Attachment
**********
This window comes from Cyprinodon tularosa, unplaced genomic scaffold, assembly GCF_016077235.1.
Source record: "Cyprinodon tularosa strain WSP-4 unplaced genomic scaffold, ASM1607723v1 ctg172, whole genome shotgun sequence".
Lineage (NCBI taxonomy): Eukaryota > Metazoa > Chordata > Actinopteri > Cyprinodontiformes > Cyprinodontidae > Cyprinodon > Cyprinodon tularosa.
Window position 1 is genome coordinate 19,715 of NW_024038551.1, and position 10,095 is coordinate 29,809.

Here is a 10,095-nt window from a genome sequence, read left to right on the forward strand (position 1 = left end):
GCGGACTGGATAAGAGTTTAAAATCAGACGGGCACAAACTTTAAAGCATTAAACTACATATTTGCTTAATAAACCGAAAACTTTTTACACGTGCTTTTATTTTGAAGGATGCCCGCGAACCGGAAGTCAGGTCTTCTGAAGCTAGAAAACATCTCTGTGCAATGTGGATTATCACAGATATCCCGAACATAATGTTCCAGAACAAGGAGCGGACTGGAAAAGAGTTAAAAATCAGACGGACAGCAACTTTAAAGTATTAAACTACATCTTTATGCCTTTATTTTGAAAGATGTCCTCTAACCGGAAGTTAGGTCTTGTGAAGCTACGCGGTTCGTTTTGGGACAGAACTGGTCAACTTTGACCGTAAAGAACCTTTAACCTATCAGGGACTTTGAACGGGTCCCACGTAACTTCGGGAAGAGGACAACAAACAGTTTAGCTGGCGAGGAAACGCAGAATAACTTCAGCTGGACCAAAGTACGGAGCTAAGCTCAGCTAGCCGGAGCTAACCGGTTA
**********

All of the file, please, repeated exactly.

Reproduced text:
This window comes from Cyprinodon tularosa, unplaced genomic scaffold, assembly GCF_016077235.1.
Source record: "Cyprinodon tularosa strain WSP-4 unplaced genomic scaffold, ASM1607723v1 ctg172, whole genome shotgun sequence".
Lineage (NCBI taxonomy): Eukaryota > Metazoa > Chordata > Actinopteri > Cyprinodontiformes > Cyprinodontidae > Cyprinodon > Cyprinodon tularosa.
Window position 1 is genome coordinate 19,715 of NW_024038551.1, and position 10,095 is coordinate 29,809.

Here is a 10,095-nt window from a genome sequence, read left to right on the forward strand (position 1 = left end):
GCGGACTGGATAAGAGTTTAAAATCAGACGGGCACAAACTTTAAAGCATTAAACTACATATTTGCTTAATAAACCGAAAACTTTTTACACGTGCTTTTATTTTGAAGGATGCCCGCGAACCGGAAGTCAGGTCTTCTGAAGCTAGAAAACATCTCTGTGCAATGTGGATTATCACAGATATCCCGAACATAATGTTCCAGAACAAGGAGCGGACTGGAAAAGAGTTAAAAATCAGACGGACAGCAACTTTAAAGTATTAAACTACATCTTTATGCCTTTATTTTGAAAGATGTCCTCTAACCGGAAGTTAGGTCTTGTGAAGCTACGCGGTTCGTTTTGGGACAGAACTGGTCAACTTTGACCGTAAAGAACCTTTAACCTATCAGGGACTTTGAACGGGTCCCACGTAACTTCGGGAAGAGGACAACAAACAGTTTAGCTGGCGAGGAAACGCAGAATAACTTCAGCTGGACCAAAGTACGGAGCTAAGCTCAGCTAGCCGGAGCTAACCGGTTA